Copycats and Reporters

A guy sent an email to Senate leader Rob Mayer this week warning that “s–t may hit the fan. Hey! How is GIFFORDS?”  The email also named fellow Republican Jack Goodman and three Democrats — Robin Wright Jones, Jolie Justus, and minority leader Victor Callahan.

A month ago some other character pasted what were taken to be gun sight stickers on the office doorway nameplates of a half dozen senators and a state representative.  Wright-Jones, Justus, and Callahan were among that group.

Police tracked the email back to the guy who sent it.  When the guy was confronted by police, he decided to apologize. “No harm intended,” he wrote.

There are a lot of things that can be said about the climate our political system has created with its own bomb-throwing rhetoric that has replaced passionate but respectful debate, and the narrow, polarizing proposals that seek to divide more than to serve the general population — things that might kindle this kind of scary public action.

But we want to talk about this kind of story from a reporter’s viewpoint for a minute or two because we sometimes have to ask if reporting incidents like this leads more people to think it’s okay to act this way and might eventually lead somebody to think it’s okay to cross the thin line between unthinking anger and frustration and into violence.   Is it better to tell the public this stuff is going on and risk encouraging copycat behavior or is it better to avoid reporting it so others will not be encouraged to emulate it?

We’ve faced that question several times in various ways.  In the 60s, the press was blamed for ongoing civil rights demonstrations because we reported on them.  As we moved into the 70s,the press was accused of encouraging anti-Vietnam war demonstrations because we reported on them.  Of late, some of us have been criticized for reporting on the Occupy Movement, thus encouraging more people to pitch their tents in public places to criticize whatever it is they’re criticizing.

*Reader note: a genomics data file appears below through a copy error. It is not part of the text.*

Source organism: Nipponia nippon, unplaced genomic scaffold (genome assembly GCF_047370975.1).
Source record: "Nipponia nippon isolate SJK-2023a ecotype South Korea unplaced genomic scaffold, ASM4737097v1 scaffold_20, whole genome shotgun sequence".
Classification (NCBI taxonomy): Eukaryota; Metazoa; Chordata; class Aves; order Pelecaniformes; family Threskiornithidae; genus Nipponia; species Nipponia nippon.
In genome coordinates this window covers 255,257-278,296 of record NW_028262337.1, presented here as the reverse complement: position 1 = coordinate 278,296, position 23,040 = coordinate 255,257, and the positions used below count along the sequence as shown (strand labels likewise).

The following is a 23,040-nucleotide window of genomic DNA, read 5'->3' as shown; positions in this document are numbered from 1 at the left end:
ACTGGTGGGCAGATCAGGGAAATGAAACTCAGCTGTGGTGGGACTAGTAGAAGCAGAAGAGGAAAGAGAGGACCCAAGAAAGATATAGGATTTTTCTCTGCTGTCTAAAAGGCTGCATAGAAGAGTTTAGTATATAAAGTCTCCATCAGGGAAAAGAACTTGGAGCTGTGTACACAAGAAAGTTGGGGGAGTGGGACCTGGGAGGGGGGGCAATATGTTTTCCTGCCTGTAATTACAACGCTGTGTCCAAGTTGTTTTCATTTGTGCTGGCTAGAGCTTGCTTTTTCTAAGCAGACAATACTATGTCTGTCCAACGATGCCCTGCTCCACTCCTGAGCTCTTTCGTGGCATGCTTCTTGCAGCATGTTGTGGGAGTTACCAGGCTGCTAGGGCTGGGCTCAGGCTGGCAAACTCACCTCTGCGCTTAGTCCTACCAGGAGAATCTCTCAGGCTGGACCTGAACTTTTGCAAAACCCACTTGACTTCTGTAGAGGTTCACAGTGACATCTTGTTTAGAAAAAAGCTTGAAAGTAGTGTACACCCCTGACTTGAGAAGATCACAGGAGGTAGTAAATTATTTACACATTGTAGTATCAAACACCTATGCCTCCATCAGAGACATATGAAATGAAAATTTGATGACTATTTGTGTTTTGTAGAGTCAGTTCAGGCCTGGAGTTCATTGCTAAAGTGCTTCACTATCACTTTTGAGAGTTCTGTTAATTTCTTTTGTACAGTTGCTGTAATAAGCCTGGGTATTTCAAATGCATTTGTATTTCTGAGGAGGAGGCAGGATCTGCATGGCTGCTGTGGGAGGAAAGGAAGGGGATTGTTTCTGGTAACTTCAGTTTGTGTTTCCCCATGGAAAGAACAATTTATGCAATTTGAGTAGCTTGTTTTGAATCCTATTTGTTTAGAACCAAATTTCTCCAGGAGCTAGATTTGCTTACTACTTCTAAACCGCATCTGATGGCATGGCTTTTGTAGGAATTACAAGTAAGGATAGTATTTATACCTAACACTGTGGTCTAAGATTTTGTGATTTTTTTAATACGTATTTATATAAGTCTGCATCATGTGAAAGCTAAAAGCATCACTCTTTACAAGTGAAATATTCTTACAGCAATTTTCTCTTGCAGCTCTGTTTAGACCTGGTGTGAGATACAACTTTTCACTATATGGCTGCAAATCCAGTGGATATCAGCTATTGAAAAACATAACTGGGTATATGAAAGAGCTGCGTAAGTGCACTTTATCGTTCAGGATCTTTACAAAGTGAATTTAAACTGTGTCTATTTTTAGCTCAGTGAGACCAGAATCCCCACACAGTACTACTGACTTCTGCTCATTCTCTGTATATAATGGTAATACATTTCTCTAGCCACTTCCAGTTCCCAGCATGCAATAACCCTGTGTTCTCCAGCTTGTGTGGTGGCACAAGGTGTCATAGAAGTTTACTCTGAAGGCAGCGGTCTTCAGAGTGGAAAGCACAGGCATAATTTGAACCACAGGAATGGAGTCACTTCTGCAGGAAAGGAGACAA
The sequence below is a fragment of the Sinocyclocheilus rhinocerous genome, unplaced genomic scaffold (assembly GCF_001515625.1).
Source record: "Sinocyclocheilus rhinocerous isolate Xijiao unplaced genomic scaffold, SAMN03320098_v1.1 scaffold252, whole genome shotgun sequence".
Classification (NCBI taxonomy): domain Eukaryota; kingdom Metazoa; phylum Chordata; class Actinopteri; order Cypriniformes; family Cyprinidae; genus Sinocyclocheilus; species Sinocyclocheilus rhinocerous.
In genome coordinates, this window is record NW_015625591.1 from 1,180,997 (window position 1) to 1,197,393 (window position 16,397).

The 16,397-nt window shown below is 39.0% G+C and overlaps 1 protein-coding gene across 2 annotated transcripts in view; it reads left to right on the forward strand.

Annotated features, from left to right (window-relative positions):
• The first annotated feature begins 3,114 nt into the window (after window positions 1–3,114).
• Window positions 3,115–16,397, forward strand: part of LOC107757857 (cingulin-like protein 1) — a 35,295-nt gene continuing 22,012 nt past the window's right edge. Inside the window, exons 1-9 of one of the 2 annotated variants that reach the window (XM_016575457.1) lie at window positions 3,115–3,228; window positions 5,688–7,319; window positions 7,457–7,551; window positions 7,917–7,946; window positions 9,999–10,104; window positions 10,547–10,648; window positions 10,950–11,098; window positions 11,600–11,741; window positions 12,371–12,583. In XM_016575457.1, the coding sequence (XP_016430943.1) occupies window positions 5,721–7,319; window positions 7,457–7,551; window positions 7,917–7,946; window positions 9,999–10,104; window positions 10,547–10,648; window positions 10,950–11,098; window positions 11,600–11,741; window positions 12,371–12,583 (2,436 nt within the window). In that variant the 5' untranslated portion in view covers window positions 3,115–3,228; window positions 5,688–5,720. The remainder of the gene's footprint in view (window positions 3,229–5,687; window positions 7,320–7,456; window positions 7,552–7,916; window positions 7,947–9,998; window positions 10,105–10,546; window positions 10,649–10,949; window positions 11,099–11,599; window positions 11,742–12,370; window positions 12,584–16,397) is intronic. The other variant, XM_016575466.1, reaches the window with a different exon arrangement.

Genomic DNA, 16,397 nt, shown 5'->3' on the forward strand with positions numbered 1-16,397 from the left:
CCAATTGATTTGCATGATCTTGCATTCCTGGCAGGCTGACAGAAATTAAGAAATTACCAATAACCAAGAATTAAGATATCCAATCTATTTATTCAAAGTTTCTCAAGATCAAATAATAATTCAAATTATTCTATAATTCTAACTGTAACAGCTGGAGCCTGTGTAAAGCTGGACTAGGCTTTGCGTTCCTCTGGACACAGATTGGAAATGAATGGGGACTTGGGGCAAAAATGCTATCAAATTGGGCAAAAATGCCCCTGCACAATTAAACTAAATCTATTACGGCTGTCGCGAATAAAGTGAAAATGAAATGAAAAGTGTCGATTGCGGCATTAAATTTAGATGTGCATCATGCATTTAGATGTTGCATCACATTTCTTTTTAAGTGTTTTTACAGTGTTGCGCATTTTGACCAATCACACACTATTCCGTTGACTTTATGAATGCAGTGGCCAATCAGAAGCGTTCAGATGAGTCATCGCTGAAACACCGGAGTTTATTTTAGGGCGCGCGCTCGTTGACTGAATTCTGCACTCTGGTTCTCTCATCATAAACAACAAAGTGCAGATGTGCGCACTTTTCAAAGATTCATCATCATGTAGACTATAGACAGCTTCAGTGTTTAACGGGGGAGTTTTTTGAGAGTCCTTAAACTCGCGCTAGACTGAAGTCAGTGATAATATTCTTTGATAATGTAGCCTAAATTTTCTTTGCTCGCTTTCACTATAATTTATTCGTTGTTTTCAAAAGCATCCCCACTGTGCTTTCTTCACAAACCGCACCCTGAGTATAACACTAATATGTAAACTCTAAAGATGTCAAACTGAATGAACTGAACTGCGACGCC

Reporting on terrorism is ticklish stuff.  Terrorists want us to report on what they do because they want the public to be scared and therefore easier to influence.  Others don’t want us to encourage their behavior by reporting on it.

There is an aphorism that seems to fit in this circumstance and it is often in the background of a reporter’s thinking when dealing with this kind of issue: “Better the devil you know than the devil you don’t know.”

A free people deserve to know about those who think by threat or intimidation that they can alter or control that freedom.  Exposure of the terrorist, whether it is one who tries to blow up airliners and buildings or one who decides emails and stickers will frighten public servants into acting differently, has a preferable position in this reporter’s mind.

Should we report his name so you and his neighbors know that he’s done?  Generally we don’t unless charges are filed.  But sometimes it’s a close call.

Are there times when reporters should exercise discretion in passing along incidents like the email to Senator Mayer?  Yes, there are, especially when reporting too much at the wrong time can hurt an investigation.  But threats to public figures and to public order are almost always too despicable to be kept secret.

The public needs to know when the public welfare is threatened.

No harm intended, he said.

But only after police showed up.

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